LIST all chapters
READ previous chapter
READ next chapter

45: Culture shock

Of things we know and things we don’t
And things we will and things we won’t
Some others may have different views
And other paths which they may choose

A miniature TJUTELA as a wind vane atop the spire.Wind and Sun were having fun time cruising with the little wind-indicator ship which sailed at the very pinnacle of LEGER DE MAIN’s spire. It was a sturdy miniature of TJUTELA, launched in a sea of carved, frothy waves which were as busy as Tide when rushing into Bay. Its well-shaped wooden hull carried a complement of curved sails made from old aluminum window flashing, mast stays of slender wire, with the rest of the rigging made from the same material. The project had been sealed against the weather carefully and thoroughly with many coats of paint—the little yawl itself with TJUTELA’s own colours.

     The original windsock which David had topped the spire with as a wind vane for his flights had finally given in to the assaults of Wind and Weather, although it had hung on there, clutching its tattered remnants, still bravely trying to do its job. It looked so harassed and put upon that Fitz and the children decided it needed to retire, so they had made the new replacement.

     The little model’s shining pennants now flew stiffly in any hint of wind, as though that element was always boisterous when it chose to visit the bay. Even a slight breeze kept the well-balanced little ship busy tacking this way and that, so that it served its purpose well.

     This early morning Wind was being light and variable, wanting to take things easy, making fair sailing without stress for the little craft. Sun, on the way up, crowned metal pennant and sails as it hit the highest point of the barge castle first, lit up deck and painted waves, then encircled the spire and slid on down the shingles, slipping on the window glass with a scattering of shimmering little heat waves, and then bouncing off the sills on the way to the catwalk which surrounded the sunny little room. It was a game Sun revelled in.

     The new, very visible, bowsprit-into-the-wind direction guide had pleased David immensely. The first time he’d seen it he had flown a circle around the spire just to get a better look at it.

     In the light of this early morning though, his eyes were not on the little replica, but were turned toward TJUTELA where she swung to her anchor there in the bay.

     Leaving Bjorn Behring aboard, charged with the task of caring for the yawl while her skipper was on shore leave, David had appropriated the sunny little room under the spire as his onshore retreat, and had spent the next two days doing what Armand had advised—nothing.

     He hadn’t felt like doing much else anyway.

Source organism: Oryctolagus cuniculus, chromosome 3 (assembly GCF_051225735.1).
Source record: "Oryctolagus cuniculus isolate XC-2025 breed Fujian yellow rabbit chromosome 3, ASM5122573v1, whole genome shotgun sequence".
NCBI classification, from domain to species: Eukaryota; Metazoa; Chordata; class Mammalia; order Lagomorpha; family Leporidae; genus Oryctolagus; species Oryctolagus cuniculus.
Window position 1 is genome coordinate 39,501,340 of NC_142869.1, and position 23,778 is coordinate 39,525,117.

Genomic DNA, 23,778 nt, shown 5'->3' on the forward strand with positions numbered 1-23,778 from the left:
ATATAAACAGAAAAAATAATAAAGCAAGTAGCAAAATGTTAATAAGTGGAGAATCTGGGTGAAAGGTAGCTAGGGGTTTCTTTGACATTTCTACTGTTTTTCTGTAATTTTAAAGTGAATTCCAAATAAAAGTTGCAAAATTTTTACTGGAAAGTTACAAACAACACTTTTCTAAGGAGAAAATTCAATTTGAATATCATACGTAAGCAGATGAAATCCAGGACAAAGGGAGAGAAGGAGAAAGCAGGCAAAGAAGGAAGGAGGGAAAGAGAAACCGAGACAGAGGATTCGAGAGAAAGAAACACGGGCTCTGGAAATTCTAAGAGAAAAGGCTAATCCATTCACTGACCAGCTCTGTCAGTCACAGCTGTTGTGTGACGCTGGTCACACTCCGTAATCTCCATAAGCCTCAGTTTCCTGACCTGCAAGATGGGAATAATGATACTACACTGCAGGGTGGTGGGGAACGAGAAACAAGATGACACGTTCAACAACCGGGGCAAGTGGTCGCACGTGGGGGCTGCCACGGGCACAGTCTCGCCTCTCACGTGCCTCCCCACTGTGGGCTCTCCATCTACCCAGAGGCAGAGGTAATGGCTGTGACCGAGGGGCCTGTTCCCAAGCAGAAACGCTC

There he had installed his sleeping bag, his backpack with essentials, and his flute. This old friend he hadn’t played, but he had fingered it a lot, realising just how much his music meant to him when he was deprived of it, particularly here at the bay, in the small space where the acoustics were so different.

     His headache had subsided considerably with the help of Armand’s ‘pills’ and he had ben advised that if he walked carefully, with a toe first step, there was less of a jarring motion to be transferred upward along his spine to his head than when he used his usual heel first manner of walking. The swelling of his face and arm had also retreated to a degree, but the colouring there was an interesting purple-blue which he knew would become even more colourful as it turned toward yellow at a later stage in the healing process.

     Now, standing out on the catwalk, leaning on the railing with the early morning sunlight bright on his less-aching head, he whistled very softly to himself, a pensive, subdued sound which accompanied his frown as he looked at his yawl and its untidy appearance, sails awry on swaying booms, dinghy tied too close to its mother ship, nosing in against the hull as the tide moved it.

     Howard, it seemed, hadn’t yet learned that dinghies needed a little more leeway, requiring much more painter to be let out.

     It wasn’t just the appearance of the sailboat which had his attention. He was still pondering the problem of what had gone wrong with the mainsail when it had come loose and dropped the boom on him. It worried him that something wasn’t working properly. To his mind, unreliable gear aboard was dangerous and not to be tolerated.

     After some time of standing there, leaning and whistling, he decided that he had done nothing for long enough. BRIGHT LEAF was lounging there on the sand and he figured that a gentle paddle in the canoe to visit TJUTELA wouldn’t be all that strenuous.

     Working on that theory he went down the steps from the spire using his careful new method of walking, climbed off the barge and continued on down the beach. He said good-morning to the canoe, asked to be allowed to make a short journey out to the yawl without permission of its owner, settled himself gently in, paddled leisurely and slowly to the sailboat and climbed carefully aboard.

     The disorder he found there brought a flinch and a wry grin to his face.

     In the cockpit, beer and pop cans were rolling around among food crumbs and a pair each of socks and sneakers. There was a cap hung on the wheel and below it one of David’s tee shirts had been arranged, wheel spindles through outspread arms, scarecrow fashion, mimicking a captain at the helm. It was the shirt his marina crew had presented him with on the day the chandlery had opened, printed with a large ace of hearts playing card, across which was emblazoned, ‘Ace of Parts’. He kept it on the boat to wear whenever any of them came aboard to let them know he got the inference. This message from Howard seemed to have a different tone to it though.